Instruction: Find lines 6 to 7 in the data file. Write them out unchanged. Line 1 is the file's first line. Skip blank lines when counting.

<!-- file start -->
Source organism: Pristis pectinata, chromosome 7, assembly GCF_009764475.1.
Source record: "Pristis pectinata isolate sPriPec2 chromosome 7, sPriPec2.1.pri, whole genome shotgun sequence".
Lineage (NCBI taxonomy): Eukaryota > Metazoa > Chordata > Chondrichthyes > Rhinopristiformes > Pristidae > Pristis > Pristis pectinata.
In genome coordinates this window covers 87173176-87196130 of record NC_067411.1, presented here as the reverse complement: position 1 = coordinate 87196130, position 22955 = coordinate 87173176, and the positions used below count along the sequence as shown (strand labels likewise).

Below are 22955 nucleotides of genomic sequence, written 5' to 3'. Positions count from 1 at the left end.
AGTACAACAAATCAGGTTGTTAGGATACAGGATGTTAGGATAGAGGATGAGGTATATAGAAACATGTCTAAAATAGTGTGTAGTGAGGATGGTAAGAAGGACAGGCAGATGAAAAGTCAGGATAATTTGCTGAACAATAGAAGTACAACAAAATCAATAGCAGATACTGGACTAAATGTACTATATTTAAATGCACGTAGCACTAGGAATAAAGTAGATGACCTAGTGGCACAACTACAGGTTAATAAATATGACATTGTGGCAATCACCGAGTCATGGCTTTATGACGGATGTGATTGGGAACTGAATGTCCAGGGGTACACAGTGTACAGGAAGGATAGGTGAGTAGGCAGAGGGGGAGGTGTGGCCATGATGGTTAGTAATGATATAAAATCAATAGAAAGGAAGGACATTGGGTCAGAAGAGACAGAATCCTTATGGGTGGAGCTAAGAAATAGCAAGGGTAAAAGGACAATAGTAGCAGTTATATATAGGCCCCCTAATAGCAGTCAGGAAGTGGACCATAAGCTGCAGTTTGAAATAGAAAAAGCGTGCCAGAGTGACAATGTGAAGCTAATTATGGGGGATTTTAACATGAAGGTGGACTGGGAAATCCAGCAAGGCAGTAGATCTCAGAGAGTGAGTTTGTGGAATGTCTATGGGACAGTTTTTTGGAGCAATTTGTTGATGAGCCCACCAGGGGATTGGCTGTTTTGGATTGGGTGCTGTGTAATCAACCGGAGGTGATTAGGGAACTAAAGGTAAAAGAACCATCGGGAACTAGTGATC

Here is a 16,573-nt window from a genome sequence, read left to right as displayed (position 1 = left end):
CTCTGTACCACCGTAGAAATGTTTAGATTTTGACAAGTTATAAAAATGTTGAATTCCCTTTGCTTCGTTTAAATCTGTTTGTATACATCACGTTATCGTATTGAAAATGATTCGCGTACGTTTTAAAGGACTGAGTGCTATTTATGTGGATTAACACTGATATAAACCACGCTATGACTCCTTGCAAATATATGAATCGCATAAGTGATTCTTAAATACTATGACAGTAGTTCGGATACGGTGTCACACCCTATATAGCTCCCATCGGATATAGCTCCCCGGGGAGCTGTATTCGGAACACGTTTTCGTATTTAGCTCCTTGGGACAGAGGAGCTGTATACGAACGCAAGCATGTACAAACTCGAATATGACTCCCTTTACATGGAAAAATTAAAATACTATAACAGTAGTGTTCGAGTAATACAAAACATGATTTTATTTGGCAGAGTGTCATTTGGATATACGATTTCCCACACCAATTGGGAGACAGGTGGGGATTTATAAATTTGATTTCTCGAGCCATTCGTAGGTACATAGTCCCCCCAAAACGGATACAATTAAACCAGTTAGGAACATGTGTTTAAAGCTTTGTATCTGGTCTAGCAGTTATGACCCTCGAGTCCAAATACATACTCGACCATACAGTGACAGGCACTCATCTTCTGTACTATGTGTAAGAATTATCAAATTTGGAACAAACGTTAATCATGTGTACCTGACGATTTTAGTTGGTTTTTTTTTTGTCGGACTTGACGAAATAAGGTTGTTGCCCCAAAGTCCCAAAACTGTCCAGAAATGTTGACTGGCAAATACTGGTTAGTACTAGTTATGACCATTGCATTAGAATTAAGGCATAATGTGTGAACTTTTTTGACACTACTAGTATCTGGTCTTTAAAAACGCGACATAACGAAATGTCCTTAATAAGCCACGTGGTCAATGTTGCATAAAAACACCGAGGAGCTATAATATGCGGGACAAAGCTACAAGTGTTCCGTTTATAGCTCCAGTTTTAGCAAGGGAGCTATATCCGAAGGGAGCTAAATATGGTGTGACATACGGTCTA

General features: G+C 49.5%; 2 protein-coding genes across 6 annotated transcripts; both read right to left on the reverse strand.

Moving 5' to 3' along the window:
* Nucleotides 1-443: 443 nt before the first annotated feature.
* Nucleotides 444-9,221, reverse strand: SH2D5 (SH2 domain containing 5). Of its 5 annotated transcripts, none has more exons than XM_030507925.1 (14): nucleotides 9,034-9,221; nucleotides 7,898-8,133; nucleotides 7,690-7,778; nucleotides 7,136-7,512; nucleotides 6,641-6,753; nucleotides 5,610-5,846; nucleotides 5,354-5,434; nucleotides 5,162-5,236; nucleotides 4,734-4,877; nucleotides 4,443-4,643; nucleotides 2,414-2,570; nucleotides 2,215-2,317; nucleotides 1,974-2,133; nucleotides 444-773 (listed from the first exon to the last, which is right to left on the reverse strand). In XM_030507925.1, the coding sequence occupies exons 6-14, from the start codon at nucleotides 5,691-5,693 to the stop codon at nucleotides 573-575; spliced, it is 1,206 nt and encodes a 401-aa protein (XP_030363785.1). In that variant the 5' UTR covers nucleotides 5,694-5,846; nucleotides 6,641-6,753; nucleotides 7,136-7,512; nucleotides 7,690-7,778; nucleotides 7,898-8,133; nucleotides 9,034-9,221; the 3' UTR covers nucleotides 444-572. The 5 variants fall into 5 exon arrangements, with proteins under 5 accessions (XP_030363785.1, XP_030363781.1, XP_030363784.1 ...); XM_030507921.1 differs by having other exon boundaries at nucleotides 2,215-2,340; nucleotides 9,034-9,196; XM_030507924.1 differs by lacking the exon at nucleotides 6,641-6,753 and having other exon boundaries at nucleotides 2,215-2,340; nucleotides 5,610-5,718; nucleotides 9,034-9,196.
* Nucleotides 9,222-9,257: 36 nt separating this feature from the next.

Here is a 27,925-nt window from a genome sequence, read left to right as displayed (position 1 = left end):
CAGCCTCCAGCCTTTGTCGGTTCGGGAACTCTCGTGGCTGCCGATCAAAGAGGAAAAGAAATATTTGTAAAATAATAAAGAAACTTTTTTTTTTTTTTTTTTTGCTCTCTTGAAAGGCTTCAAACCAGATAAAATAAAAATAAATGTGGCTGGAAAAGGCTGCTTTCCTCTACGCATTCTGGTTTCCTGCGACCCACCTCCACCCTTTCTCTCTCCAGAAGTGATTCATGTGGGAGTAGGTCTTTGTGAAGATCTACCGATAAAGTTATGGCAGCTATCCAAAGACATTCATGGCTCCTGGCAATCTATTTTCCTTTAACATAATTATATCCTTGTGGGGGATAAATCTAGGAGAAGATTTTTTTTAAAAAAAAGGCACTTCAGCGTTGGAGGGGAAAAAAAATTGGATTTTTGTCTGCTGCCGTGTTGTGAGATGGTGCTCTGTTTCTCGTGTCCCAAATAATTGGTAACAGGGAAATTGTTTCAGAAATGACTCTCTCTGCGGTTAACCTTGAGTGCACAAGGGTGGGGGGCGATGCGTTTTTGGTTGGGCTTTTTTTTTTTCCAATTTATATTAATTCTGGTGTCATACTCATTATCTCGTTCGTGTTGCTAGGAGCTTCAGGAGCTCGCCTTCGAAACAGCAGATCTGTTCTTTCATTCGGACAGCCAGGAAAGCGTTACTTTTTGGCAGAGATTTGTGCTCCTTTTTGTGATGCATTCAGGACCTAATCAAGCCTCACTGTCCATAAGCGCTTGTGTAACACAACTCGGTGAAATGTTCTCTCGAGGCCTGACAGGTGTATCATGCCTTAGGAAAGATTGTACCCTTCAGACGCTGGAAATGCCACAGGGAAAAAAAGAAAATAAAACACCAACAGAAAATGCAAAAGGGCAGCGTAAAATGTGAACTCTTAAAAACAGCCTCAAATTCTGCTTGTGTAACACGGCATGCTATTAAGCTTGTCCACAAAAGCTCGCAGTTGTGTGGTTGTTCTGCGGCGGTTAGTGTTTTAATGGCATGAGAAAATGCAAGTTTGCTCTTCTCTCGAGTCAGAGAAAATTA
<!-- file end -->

AGTACAACAAATCAGGTTGTTAGGATACAGGATGTTAGGATAGAGGATGAGGTATATAGAAACATGTCTAAAATAGTGTGTAGTGAGGATGGTAAGAAGGACAGGCAGATGAAAAGTCAGGATAATTTGCTGAACAATAGAAGTACAACAAAATCAATAGCAGATACTGGACTAAATGTACTATATTTAAATGCACGTAGCACTAGGAATAAAGTAGATGACCTAGTGGCACAACTACAGGTTAATAAATATGACATTGTGGCAATCACCGAGTCATGGCTTTATGACGGATGTGATTGGGAACTGAATGTCCAGGGGTACACAGTGTACAGGAAGGATAGGTGAGTAGGCAGAGGGGGAGGTGTGGCCATGATGGTTAGTAATGATATAAAATCAATAGAAAGGAAGGACATTGGGTCAGAAGAGACAGAATCCTTATGGGTGGAGCTAAGAAATAGCAAGGGTAAAAGGACAATAGTAGCAGTTATATATAGGCCCCCTAATAGCAGTCAGGAAGTGGACCATAAGCTGCAGTTTGAAATAGAAAAAGCGTGCCAGAGTGACAATGTGAAGCTAATTATGGGGGATTTTAACATGAAGGTGGACTGGGAAATCCAGCAAGGCAGTAGATCTCAGAGAGTGAGTTTGTGGAATGTCTATGGGACAGTTTTTTGGAGCAATTTGTTGATGAGCCCACCAGGGGATTGGCTGTTTTGGATTGGGTGCTGTGTAATCAACCGGAGGTGATTAGGGAACTAAAGGTAAAAGAACCATCGGGAACTAGTGATC

Here is a 16,573-nt window from a genome sequence, read left to right as displayed (position 1 = left end):